Wetlands and climate change

In high mountain areas such as the Himalayas, climate change will alter rainfall patterns and accelerate glacial and permafrost melt due to increasing temperatures. With fewer and fewer glaciers left, water storage capacity will diminish at the same time as these stores are becoming more and more important to reduce the impacts of precipitation extremes.

This will fuel more erratic flows with increased downstream flooding and drought events.

Lakes, floodplains and high altitude peatlands regulate river water flow in the Himalayas. These wetlands function as sponges absorbing extreme water flows from heavy rainfall and melting ice water.

Water availability

In periods of drought they ensure water availability for the region by slowly releasing the stored water. This reduces droughts and floods for the 1,5 billion people living downstream in the lowland regions of the Himalayas and in densely populated areas for instance in India, China or Bangladesh.

Restoration of Wular Lake

This project focuses on improved management of Wular Lake, one of the largest fresh water lakes in Asia. The lake is part of the Jehlum Basin in India and has a storage capacity of 170 million cubic metres of water,is fed by glaciers that are receding at a pace that is amongst the fastest in the world.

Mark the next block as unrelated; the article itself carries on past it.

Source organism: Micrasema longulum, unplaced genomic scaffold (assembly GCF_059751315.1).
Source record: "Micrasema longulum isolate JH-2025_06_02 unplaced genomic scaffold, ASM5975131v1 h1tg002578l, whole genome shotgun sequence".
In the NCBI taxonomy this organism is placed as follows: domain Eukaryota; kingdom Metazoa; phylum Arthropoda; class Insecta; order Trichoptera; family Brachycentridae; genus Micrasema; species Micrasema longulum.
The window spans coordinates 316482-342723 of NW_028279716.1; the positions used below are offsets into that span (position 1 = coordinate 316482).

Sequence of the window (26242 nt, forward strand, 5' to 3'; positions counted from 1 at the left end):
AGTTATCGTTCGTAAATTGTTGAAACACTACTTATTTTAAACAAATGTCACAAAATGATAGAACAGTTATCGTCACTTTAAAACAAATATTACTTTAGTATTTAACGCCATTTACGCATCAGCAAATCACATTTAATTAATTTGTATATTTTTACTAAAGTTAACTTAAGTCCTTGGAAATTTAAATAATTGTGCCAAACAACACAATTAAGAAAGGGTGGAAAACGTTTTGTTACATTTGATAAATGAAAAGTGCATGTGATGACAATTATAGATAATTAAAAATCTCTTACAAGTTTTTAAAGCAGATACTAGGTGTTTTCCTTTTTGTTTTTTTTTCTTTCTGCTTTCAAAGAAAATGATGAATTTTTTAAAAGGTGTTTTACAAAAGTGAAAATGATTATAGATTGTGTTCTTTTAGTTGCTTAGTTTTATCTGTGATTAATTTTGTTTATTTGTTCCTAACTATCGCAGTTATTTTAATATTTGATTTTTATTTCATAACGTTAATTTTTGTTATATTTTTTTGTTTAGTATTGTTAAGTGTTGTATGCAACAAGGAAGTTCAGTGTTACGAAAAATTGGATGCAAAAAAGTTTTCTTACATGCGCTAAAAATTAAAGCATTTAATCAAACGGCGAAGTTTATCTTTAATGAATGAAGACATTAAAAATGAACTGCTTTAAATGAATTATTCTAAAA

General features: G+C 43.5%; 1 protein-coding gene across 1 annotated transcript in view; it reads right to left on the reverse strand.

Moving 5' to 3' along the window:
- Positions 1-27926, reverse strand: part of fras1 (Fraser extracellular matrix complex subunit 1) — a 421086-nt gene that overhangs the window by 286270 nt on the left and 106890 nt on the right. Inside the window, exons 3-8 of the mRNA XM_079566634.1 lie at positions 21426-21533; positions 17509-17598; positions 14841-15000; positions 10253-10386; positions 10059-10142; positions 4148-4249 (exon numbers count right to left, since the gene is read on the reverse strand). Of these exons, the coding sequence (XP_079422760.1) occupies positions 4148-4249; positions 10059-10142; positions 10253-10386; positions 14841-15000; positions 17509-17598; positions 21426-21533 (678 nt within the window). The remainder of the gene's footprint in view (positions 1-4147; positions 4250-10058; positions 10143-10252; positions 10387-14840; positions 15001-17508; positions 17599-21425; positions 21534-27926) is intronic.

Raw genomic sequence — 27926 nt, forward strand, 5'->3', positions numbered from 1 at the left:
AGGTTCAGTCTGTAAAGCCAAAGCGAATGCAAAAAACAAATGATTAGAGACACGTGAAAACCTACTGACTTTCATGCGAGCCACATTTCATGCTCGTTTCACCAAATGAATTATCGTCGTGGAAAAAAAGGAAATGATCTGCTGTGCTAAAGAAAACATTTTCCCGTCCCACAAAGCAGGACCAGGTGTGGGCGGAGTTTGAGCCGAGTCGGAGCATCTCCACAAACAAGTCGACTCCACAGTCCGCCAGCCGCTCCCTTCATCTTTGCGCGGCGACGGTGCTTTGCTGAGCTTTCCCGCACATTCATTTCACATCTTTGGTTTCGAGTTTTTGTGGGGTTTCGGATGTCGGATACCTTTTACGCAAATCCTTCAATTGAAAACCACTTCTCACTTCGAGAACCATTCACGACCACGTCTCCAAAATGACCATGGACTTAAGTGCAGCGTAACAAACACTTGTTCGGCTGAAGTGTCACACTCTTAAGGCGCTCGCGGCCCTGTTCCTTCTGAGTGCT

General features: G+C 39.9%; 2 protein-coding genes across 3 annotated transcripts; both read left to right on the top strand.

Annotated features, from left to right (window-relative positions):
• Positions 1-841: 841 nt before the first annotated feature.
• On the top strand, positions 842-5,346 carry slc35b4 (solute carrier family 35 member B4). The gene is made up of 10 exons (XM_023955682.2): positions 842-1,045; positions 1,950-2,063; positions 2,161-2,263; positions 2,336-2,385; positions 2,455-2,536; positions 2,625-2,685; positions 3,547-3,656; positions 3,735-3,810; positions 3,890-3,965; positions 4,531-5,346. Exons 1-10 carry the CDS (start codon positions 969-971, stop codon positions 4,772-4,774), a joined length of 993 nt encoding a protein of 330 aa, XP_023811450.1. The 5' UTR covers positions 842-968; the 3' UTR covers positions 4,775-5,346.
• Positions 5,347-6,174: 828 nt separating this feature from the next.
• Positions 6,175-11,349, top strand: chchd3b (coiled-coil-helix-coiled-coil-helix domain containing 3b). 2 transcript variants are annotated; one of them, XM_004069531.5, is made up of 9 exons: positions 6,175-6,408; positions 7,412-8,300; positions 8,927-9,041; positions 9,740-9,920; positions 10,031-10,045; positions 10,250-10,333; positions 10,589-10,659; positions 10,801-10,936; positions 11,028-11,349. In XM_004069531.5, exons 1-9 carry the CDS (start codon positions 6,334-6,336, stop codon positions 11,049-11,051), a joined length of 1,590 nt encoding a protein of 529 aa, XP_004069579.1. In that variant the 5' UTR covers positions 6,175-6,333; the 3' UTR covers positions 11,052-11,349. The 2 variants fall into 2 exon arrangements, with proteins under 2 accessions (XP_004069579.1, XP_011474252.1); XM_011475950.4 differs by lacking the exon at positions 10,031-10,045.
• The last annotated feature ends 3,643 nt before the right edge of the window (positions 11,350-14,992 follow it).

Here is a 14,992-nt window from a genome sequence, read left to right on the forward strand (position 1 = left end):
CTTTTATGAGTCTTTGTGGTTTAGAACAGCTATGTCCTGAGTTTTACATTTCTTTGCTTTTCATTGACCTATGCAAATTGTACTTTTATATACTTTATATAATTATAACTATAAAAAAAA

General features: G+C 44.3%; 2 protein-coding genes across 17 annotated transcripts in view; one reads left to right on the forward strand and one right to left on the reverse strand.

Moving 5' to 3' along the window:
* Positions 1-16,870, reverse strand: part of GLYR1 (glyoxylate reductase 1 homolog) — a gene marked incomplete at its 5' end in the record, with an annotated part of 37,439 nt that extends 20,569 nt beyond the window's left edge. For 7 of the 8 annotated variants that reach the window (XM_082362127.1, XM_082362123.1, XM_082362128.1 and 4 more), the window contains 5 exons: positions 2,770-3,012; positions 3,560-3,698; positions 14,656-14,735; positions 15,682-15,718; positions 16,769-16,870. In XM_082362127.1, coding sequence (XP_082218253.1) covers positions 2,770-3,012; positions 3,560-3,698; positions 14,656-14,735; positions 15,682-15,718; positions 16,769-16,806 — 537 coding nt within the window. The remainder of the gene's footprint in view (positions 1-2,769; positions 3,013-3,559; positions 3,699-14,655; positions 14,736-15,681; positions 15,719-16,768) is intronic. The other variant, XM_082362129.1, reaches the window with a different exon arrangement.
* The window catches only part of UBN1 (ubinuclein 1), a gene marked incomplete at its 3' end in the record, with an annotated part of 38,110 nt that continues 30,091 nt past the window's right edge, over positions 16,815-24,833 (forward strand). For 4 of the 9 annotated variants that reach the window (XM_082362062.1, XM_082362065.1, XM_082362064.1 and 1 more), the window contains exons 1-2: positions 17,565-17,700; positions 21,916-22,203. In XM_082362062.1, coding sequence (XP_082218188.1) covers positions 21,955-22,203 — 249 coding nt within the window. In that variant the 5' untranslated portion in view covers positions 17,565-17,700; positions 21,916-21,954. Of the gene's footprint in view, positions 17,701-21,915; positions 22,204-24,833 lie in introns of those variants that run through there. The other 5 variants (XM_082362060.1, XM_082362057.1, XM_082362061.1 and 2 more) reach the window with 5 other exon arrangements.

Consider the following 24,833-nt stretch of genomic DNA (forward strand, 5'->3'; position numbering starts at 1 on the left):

The wetlands that regulate the water flow in this area are rapidly being lost and degraded and as a result the basin is already suffering from enhanced frequency of floods and droughts. Wetlands International and its partners have developed an Action Plan for restoration of the lake and its catchment.

Integrated Water Resources Management in Mahanadi Delta

Changing rainfall patterns and increased frequency of extreme hydrological events attributed to climate change are increasing the vulnerability to floods and droughts, that affect livelihoods and resources that are already problematic in the Delta of the Mahanadi River in India. 

The project in the Mahanadi Delta demonstrates the role of wetlands in reducing vulnerability to the impacts of climate change through integrated water management, which also improves food and water security. Thereby, it integrates wetland conservation as an adaptation strategy, benefiting 6,000 households in 15 villages falling within 2 watersheds.

Wular Lake Graphic